Dr. William AbrahamDr. William Abraham
Results of the trial are available online by the New England Journal of Medicine and were presented during today’s Late Breaking Clinical Trials session at the European Society of Cardiology Congress in Amsterdam, Netherlands.
“Cardiac resynchronization therapy is a proven treatment for people who have a type of heart failure that includes an electrical abnormality, or a wide QRS complex,” said Dr. William Abraham, director of the Division of Cardiovascular Medicine at The Ohio State University Wexner Medical Center and national co-principal investigator of the study. “We noticed some cardiologists were also trying CRT in heart failure patients who did not have this electrical abnormality, however no large studies had tested the use of CRT in this way.”
In 2008, cardiovascular researchers at 115 centers in Europe, Australia and the United States teamed up to test the safety and efficacy of CRT in heart failure patients who had a narrow QRS complex. Patients were enrolled in the study if they had an ejection fraction of 35 percent or less, a narrow QRS duration of 130 milliseconds or less and echocardiographic evidence of a left ventricular dyssynchrony. A total of 809 study participants underwent implantation of a cardiac resynchronization device with defibrillator capability developed by Biotronik. Half (404) were randomized to have CRT turned on while the other half (405) did not receive CRT. All study participants had the defibrillator capability turned on.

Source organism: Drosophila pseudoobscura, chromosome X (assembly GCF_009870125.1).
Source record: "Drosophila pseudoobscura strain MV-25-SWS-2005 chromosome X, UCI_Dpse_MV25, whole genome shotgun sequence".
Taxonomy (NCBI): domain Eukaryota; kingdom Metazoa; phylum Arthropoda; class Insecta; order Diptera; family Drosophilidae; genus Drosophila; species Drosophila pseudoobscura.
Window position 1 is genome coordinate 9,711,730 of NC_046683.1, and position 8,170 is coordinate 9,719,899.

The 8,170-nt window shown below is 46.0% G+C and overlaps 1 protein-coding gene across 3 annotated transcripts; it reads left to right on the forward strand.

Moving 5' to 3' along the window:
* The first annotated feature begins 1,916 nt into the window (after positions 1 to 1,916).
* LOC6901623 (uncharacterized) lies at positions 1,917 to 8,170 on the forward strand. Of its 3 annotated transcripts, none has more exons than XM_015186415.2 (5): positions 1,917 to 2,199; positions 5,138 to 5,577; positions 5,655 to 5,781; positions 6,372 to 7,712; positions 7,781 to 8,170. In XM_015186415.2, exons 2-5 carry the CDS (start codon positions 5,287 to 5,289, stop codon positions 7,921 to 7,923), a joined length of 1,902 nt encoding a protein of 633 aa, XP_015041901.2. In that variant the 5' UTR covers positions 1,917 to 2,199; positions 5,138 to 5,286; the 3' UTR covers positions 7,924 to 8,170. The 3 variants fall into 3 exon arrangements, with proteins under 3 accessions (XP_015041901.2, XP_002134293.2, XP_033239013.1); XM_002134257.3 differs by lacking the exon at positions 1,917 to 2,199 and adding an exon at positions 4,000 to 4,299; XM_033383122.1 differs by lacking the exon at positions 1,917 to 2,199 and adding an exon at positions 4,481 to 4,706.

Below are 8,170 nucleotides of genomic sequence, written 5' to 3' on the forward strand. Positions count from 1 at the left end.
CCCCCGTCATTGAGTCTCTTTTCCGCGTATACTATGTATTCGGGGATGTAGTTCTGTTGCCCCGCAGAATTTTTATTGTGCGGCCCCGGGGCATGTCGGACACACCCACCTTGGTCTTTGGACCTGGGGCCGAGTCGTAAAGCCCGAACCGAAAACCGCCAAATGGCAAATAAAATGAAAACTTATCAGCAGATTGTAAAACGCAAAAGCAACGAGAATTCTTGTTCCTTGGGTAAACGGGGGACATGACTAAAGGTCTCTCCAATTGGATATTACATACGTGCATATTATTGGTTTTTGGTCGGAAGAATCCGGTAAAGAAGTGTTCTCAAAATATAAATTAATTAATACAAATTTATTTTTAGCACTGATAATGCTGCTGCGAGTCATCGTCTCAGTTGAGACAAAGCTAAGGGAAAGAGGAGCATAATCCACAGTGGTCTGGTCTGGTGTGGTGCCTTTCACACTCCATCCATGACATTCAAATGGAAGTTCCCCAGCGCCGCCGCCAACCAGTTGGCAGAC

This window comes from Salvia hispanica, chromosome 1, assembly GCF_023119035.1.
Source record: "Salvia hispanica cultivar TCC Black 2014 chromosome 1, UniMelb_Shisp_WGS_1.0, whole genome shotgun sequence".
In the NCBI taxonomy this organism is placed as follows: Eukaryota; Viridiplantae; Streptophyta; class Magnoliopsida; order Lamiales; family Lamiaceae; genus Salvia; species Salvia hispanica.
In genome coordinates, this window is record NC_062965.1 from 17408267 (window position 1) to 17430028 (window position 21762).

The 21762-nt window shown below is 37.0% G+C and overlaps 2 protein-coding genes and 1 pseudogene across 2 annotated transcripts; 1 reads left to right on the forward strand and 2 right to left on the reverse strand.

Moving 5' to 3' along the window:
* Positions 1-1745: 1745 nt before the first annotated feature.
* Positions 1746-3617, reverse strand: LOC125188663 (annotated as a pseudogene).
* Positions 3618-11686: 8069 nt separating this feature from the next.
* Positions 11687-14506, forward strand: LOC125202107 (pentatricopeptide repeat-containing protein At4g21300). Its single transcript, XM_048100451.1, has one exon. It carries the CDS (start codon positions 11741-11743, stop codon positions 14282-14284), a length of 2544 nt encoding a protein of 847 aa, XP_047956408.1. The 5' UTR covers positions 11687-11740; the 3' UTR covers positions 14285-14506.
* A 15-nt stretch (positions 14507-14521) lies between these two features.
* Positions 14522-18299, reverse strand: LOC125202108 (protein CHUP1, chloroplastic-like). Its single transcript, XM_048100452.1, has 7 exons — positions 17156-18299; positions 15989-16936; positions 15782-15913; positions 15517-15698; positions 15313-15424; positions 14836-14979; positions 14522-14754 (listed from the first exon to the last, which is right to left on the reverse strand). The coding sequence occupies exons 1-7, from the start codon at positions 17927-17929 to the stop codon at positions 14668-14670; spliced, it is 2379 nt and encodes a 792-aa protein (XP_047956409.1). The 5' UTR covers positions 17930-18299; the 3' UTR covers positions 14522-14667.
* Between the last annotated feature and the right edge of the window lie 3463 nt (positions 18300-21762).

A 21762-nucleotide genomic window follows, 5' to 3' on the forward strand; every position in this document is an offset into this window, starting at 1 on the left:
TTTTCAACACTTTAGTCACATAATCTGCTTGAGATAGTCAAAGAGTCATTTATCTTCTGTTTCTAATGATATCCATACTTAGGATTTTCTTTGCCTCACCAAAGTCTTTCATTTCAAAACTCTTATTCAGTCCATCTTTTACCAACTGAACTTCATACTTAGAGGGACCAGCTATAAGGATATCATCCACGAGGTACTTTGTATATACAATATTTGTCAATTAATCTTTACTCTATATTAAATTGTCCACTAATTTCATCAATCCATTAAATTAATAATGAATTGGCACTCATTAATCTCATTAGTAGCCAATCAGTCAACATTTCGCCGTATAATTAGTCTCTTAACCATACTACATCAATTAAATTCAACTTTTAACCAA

After following each participant an average of 19 months, the trial was stopped in March on the basis of futility and potential for harm. Researchers recorded 45 deaths and 224 hospitalizations for worsening heart failure in the CRT group compared to 26 deaths and 194 hospitalizations in the control group.
“Not only did cardiac resynchronization not help these patients with systolic heart failure, but the data showed the potential for harm,” said Abraham. “This is a landmark trial in CRT and heart failure because it tells us we should not use this therapy in this group of patients.”
Heart failure occurs when the heart does not pump blood efficiently, most often due to a weak heart muscle. Patients suffer from shortness of breath, fatigue, swelling and reduced quality of life. According to the American Heart Association, about 5.7 million Americans have heart failure and it accounts for about 1 million hospital admissions each year at an estimated societal cost of $32 billion.
“We’re always looking for better treatments for patients with heart failure to improve their quality of life and reduce their hospitalizations,” said Dr. Ayesha Hasan, a heart failure cardiologist at Ohio State’s Richard M. Ross Heart Hospital and the lead principal investigator at Ohio State. “We now know expanding the use of CRT in this population of patients is not a positive solution.”
Abraham says researchers are still investigating why CRT did not work for this group of patients, to better understand the benefits and challenges of this treatment option.
Biotronik funded the FDA-approved trial. Abraham is a paid consultant for the company.
Sound bites and a photo of Dr. William Abraham are available for download at: http://bit.ly/1buTeHk
Contact: Marti Leitch, Medical Center Public Affairs and Media Relations, 614-293-3737 or [email protected]
Ross Heart Hospital; Heart Disease; Clinical/Translational Research; Research Findings
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